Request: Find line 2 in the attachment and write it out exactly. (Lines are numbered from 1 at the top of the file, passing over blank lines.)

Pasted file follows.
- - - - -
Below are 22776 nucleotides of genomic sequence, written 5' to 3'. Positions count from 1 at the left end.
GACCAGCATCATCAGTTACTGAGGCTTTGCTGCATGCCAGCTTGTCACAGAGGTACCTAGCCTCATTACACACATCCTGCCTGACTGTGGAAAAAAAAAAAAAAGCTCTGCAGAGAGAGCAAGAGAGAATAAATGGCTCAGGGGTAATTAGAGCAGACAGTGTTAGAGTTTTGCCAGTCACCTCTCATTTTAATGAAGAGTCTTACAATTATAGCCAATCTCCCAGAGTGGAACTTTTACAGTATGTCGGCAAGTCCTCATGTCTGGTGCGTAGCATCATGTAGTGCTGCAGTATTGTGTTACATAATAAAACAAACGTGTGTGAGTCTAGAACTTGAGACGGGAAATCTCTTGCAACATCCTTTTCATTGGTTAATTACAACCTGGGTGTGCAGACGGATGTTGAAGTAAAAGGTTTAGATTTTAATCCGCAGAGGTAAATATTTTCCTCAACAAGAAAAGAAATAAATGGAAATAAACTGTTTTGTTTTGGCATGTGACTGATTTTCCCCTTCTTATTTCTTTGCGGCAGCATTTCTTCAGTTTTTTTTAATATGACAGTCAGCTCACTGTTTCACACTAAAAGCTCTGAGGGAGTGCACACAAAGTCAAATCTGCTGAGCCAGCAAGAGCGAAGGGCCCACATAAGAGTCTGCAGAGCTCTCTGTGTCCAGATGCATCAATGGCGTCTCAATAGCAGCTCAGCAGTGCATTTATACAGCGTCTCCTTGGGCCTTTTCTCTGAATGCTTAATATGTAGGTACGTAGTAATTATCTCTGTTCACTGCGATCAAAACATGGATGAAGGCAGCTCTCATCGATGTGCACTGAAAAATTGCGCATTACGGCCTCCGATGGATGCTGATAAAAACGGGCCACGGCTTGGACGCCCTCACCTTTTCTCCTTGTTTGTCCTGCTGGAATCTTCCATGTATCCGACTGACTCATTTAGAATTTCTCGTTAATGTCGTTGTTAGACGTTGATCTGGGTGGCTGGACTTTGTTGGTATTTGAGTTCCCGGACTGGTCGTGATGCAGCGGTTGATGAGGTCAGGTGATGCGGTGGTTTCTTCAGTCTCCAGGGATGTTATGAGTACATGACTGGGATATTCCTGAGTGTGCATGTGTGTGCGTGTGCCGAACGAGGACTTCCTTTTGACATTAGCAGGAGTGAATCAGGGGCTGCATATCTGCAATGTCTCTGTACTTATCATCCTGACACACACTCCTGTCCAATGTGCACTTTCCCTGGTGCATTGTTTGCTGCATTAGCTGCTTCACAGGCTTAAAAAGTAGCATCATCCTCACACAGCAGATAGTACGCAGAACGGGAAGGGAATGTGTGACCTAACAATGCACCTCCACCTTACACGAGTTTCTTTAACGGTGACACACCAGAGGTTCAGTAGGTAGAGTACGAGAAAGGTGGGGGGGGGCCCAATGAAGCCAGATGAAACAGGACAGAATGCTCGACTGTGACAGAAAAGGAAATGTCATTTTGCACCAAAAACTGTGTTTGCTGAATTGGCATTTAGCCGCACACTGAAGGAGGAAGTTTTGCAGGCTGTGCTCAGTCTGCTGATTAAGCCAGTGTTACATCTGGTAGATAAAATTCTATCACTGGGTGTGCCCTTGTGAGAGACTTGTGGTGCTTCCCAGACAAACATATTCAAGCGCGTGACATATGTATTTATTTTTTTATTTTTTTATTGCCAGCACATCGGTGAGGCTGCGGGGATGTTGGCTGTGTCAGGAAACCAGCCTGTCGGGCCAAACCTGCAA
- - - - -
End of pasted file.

GACCAGCATCATCAGTTACTGAGGCTTTGCTGCATGCCAGCTTGTCACAGAGGTACCTAGCCTCATTACACACATCCTGCCTGACTGTGGAAAAAAAAAAAAAAGCTCTGCAGAGAGAGCAAGAGAGAATAAATGGCTCAGGGGTAATTAGAGCAGACAGTGTTAGAGTTTTGCCAGTCACCTCTCATTTTAATGAAGAGTCTTACAATTATAGCCAATCTCCCAGAGTGGAACTTTTACAGTATGTCGGCAAGTCCTCATGTCTGGTGCGTAGCATCATGTAGTGCTGCAGTATTGTGTTACATAATAAAACAAACGTGTGTGAGTCTAGAACTTGAGACGGGAAATCTCTTGCAACATCCTTTTCATTGGTTAATTACAACCTGGGTGTGCAGACGGATGTTGAAGTAAAAGGTTTAGATTTTAATCCGCAGAGGTAAATATTTTCCTCAACAAGAAAAGAAATAAATGGAAATAAACTGTTTTGTTTTGGCATGTGACTGATTTTCCCCTTCTTATTTCTTTGCGGCAGCATTTCTTCAGTTTTTTTTAATATGACAGTCAGCTCACTGTTTCACACTAAAAGCTCTGAGGGAGTGCACACAAAGTCAAATCTGCTGAGCCAGCAAGAGCGAAGGGCCCACATAAGAGTCTGCAGAGCTCTCTGTGTCCAGATGCATCAATGGCGTCTCAATAGCAGCTCAGCAGTGCATTTATACAGCGTCTCCTTGGGCCTTTTCTCTGAATGCTTAATATGTAGGTACGTAGTAATTATCTCTGTTCACTGCGATCAAAACATGGATGAAGGCAGCTCTCATCGATGTGCACTGAAAAATTGCGCATTACGGCCTCCGATGGATGCTGATAAAAACGGGCCACGGCTTGGACGCCCTCACCTTTTCTCCTTGTTTGTCCTGCTGGAATCTTCCATGTATCCGACTGACTCATTTAGAATTTCTCGTTAATGTCGTTGTTAGACGTTGATCTGGGTGGCTGGACTTTGTTGGTATTTGAGTTCCCGGACTGGTCGTGATGCAGCGGTTGATGAGGTCAGGTGATGCGGTGGTTTCTTCAGTCTCCAGGGATGTTATGAGTACATGACTGGGATATTCCTGAGTGTGCATGTGTGTGCGTGTGCCGAACGAGGACTTCCTTTTGACATTAGCAGGAGTGAATCAGGGGCTGCATATCTGCAATGTCTCTGTACTTATCATCCTGACACACACTCCTGTCCAATGTGCACTTTCCCTGGTGCATTGTTTGCTGCATTAGCTGCTTCACAGGCTTAAAAAGTAGCATCATCCTCACACAGCAGATAGTACGCAGAACGGGAAGGGAATGTGTGACCTAACAATGCACCTCCACCTTACACGAGTTTCTTTAACGGTGACACACCAGAGGTTCAGTAGGTAGAGTACGAGAAAGGTGGGGGGGGGCCCAATGAAGCCAGATGAAACAGGACAGAATGCTCGACTGTGACAGAAAAGGAAATGTCATTTTGCACCAAAAACTGTGTTTGCTGAATTGGCATTTAGCCGCACACTGAAGGAGGAAGTTTTGCAGGCTGTGCTCAGTCTGCTGATTAAGCCAGTGTTACATCTGGTAGATAAAATTCTATCACTGGGTGTGCCCTTGTGAGAGACTTGTGGTGCTTCCCAGACAAACATATTCAAGCGCGTGACATATGTATTTATTTTTTTATTTTTTTATTGCCAGCACATCGGTGAGGCTGCGGGGATGTTGGCTGTGTCAGGAAACCAGCCTGTCGGGCCAAACCTGCAA